5. physioprof says

    You apparently don’t know jacke dicke about the crime of battery, and I’m not interested in giving you a primer here. Instead of continuing to make a fool of yourself, how about you look the shitte uppe?

  6. Achrachno says

    OK. I gather you don’t know of any examples of someone being prosecuted for glitter tossing either. Maybe there’s been one, but you couldn’t prove it by us. I know there have been threats to prosecute, but has it happened? And is the prosecution going to be for “battery with glitter” or for “disturbing the peace” type things?

    “the New York Times asked a First Amendment lawyer about the legality of glitter-bombing.

    “[I]t’s awfully unlikely that there would be a prosecution if it’s just a bit of glitter,” said lawyer Floyd Abrams in an email to the paper at the time. “But in theory, the more that’s dropped, the more likely is prosecution.”

    So, it sounds to me as if Santorum were to be buried in 1.5 tons of glitter, there’d probably be an issue. The usual handful — not so much.

  7. physioprof says

    Dumshitte, Abrams’s respone to the question about the *legality* of glitter bombing was a complete non sequitur, as all he addressed was the likelihood of a prosecutor exercising her discretion to prosecute. The whole point of this fucken post is thatte–in my opinion–prosecutors should not exercise their prosecutorial discretion by declining to prosecute, but rather should prosecute. And whatte the fucken fucke does me “proving” whether someone has been prosecuted for “bombing” have to do with anything?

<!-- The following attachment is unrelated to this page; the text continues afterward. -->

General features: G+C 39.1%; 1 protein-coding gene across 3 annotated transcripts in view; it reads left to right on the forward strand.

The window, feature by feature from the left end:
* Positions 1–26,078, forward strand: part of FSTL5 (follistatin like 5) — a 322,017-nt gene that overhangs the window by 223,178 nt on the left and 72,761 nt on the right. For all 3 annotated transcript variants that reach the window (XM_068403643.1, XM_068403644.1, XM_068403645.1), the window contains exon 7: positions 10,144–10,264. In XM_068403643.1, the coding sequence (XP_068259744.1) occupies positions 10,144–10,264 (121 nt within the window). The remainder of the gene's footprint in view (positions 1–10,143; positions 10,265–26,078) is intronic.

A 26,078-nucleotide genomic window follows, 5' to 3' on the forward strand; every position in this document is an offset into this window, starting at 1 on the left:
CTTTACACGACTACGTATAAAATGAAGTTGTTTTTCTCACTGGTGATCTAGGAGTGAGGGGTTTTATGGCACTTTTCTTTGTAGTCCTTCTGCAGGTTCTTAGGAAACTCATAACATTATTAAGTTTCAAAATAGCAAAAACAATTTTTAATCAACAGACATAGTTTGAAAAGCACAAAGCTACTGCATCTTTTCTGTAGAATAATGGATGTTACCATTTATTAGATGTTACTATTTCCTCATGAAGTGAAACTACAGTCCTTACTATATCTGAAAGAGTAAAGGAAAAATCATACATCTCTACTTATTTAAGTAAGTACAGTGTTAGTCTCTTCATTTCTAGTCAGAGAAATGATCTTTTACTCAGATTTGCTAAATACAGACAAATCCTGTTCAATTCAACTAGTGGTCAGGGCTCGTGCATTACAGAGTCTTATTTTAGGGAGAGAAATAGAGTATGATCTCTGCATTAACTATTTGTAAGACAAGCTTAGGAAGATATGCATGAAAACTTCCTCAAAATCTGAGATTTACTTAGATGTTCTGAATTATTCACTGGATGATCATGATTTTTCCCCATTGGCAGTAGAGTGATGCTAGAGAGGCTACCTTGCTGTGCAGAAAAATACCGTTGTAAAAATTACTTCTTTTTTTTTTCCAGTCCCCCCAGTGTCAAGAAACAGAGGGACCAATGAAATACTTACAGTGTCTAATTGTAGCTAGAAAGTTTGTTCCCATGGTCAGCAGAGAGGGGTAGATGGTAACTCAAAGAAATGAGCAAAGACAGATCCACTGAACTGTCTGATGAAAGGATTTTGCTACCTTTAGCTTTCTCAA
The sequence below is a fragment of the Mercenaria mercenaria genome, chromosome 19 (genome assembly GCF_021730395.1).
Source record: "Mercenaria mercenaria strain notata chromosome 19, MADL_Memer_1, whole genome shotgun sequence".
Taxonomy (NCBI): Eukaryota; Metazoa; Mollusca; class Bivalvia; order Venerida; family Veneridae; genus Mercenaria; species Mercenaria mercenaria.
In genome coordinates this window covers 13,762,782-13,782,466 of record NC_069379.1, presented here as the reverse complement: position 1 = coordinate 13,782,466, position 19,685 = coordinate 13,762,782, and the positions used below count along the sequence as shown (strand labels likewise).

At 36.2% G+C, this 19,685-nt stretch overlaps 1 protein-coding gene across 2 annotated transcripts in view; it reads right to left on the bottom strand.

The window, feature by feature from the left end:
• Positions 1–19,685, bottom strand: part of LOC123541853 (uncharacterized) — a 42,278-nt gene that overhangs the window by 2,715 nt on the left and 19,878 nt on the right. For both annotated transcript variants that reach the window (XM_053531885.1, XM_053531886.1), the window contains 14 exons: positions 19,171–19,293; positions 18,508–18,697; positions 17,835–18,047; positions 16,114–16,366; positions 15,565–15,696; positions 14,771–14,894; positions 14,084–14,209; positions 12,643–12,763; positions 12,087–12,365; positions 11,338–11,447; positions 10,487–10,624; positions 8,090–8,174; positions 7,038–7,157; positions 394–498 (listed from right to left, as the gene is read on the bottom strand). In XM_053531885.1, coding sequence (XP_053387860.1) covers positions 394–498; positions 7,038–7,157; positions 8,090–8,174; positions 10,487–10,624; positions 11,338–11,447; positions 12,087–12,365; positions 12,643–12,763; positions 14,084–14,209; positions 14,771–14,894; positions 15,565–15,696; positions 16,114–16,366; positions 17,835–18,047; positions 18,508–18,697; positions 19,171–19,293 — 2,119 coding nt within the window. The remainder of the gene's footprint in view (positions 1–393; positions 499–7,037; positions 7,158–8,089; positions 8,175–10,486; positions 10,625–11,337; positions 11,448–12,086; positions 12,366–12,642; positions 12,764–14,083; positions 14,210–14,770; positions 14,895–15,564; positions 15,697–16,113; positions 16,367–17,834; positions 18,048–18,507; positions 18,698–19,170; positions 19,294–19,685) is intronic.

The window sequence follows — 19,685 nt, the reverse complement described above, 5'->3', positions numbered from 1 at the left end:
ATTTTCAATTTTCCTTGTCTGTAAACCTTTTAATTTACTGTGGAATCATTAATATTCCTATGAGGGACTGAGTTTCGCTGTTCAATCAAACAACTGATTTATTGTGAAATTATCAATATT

Goddamn, your fucken reading comprehension is abysmal.

  8. says

    Arachno. Whilst there is a law which allows the discretion for arrest or prosecution for an act, that act is illegal. Your analogy of rice throwing is no more sensible than to argue that contact sports are battery. In any given situation a person is entitled to assume consent where there is an understood social construct allowing contact with a person. Battery in most countries using a British common law system would use the phrase “the slightest touching” to describe what constitutes battery.

  9. furtivezoog says

    I would think being covered in glittery crap,–possibly getting one’s clothes ruined (I’ve spent a lot of time trying to get a small amount of art-craft glitter removed from things), not being able to continue as normal with one’s presentation or other business (I would be pretty self-conscious covered in glitter…), and possibly getting it in one’s eyes (I remember it happening as a simple prank at a college graduation and how much the target was blinking afterwards–it seemed unpleasant), etc., would count as assault (or, if successful glitterbombed, *battery*) since it is an offensive, unwanted threat of contact or contact. It doesn’t actually have to be a threat of physical harm.